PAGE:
Below are the few AWS tips that I came across while doing my development.

if there are any other specific areas folks are interested in hearing about, feel free to mention that in the replies

#AWSTips

  • AWS changes — daily. there are little changes (eg. service X available in region Y, service Z support feature A, service B bumps C limit), there are big changes (eg. AWS launches new region D, AWS launches new service E, AWS fixes cold-starts for lambda), some good resources to follow for AWS updates:
  • AWS news blog: https://aws.amazon.com/blogs/aws/
  • AWS what’s new: https://aws.amazon.com/about-aws/whats-new/recent/#Updates
  • No trails like cloud trail. one of my favorite services for compliance as it logs all AWS account activity and delivers them to s3. Use it with KMS to get fine-grained CRUD details (eg. IAM principle A modified record B in service C) every time a resource is accessed. you can also use it in conjunction with cloud watch events to take an action on suspicious events (eg. X permission denied on resource D) .even if you don’t need to satisfy compliance requirements, cloud trail gives you a changelog of everything that happened in your account. this is useful for debugging as well as re-creating console actions via cloud formation.best of all, your first trail in each is free so there’s no reason not to turn it on #Security
  • Auto-scaling groups (ASG) is not just for groups. it's worthwhile to an ASG for a single ec2. ASG's can detect if the instance is unhealthy and replace it. it can also shift instances away from AZ’s that are having issues. Another often overlooked feature of ASG is its ability to use multiple instance types. you can launch an ASG with a combination of on-demand, reserved, and spot instances. pick and choose the ratio of each to come up with the optimal availability/price ratio for your use case #Availability
  • watch out for zombies. some AWS services will create resources that are left behind after deletion (eg. the default cloud watch log group created by lambda via console is set to never expire and will persist after the lambda has been deleted).other common zombies: EBS volumes, EBS snapshots, rds snapshots, elastic IPs, security groups, and s3 buckets. #Cost
  • The cloud = infinite scale until it doesn’t. AWS services have limits. there are soft limits which you can update by cutting a ticket (eg. num read replicas for rds). then there are hard limits which are fixed (eg. 200 nodes per elastic search cluster).its important to know the limits for your key services and setup alarms to notify you when you need to cut a ticket. you can use the aws service quotas service to help keep track of both #Scaling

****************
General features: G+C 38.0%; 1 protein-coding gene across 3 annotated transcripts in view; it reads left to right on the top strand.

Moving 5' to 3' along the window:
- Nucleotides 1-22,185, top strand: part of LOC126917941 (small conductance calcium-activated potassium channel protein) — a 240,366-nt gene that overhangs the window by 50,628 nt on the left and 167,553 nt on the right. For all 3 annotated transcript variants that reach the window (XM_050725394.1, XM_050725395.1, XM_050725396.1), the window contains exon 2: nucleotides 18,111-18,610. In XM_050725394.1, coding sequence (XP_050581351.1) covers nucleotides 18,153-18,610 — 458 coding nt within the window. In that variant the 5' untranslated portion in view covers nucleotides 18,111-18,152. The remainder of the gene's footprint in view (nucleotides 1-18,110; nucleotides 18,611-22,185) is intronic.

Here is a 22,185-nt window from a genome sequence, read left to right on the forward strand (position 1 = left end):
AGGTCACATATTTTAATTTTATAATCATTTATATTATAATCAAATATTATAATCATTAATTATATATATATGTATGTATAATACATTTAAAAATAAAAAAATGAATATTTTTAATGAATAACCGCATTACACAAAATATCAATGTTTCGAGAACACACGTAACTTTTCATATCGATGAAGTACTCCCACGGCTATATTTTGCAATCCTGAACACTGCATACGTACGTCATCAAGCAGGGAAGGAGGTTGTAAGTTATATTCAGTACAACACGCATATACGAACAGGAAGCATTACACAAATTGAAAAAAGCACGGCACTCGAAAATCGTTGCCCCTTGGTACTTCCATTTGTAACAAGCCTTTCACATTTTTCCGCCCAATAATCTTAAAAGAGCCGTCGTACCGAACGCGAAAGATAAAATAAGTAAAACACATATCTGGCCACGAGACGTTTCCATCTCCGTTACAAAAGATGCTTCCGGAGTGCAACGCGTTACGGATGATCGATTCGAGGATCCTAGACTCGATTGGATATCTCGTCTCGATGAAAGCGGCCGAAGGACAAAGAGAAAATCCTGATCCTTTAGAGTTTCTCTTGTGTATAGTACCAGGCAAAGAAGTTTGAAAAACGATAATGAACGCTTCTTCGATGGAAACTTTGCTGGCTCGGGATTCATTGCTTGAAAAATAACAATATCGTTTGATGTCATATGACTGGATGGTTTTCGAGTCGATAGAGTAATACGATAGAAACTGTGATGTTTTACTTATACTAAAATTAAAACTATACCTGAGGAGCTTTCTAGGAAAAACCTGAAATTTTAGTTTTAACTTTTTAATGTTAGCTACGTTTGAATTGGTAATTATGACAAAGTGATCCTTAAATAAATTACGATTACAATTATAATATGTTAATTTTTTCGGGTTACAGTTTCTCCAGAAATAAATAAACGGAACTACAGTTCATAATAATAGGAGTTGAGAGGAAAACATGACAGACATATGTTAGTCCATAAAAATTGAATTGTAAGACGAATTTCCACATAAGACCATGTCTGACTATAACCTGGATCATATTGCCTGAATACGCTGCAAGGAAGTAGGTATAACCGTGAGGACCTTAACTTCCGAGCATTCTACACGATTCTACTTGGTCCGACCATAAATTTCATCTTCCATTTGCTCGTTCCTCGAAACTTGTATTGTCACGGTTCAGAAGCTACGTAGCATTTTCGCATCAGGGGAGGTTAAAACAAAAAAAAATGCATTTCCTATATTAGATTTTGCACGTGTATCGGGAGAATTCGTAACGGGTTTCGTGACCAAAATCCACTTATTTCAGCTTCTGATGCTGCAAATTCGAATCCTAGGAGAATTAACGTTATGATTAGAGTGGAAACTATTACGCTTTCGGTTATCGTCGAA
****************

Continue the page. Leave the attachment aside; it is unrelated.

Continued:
• Watch out for service availability. Not all services are available in all regions (eg. eks not in northern California). Virginia will be your best bet for full coverage. consult the aws infra page for other regions: https://aws.amazon.com/.../glo.../regional-product-services/ this is especially important if you’re thinking of going multi-region. make sure all your dependencies are available in EVERY region TODAY. lead time for a service launching in a region can vary (api gateway wasn’t available in north. California until 500 days after launch. ) #Availability
  • Automate service provisioning using infrastructure as code (IaC). #Devops
  • Naming things is still hard. if you use AWS CDK to provision your infra, avoid hardcoding names. any resources that require a replacement will fail and will cause the stack to be in a bad state until that resource is deleted. #Devops
  • Did you cache that? the fastest packet is the one not sent. use cloud front to cache at the edge or elastic cache to cache expensive data queries inside your network. some services also come with cache integration (eg. API gateway, dynamo DAX, etc). #Scaling
  • You might not need that API (gateway). if you’re using lambda as an API server, consider using alb if you don’t need advanced gateway functions (eg. rate-limiting, API keygen, authentication/authorization, etc) .gateway charges $3.5/million request which can get prohibitively expensive for high volume workloads (eg IoT). if you are using lambda on the backend, consider just invoking it directly which will save you an additional hop and any associated network costs #Serverless

Developer | Technical Writer | All things AWS | .Net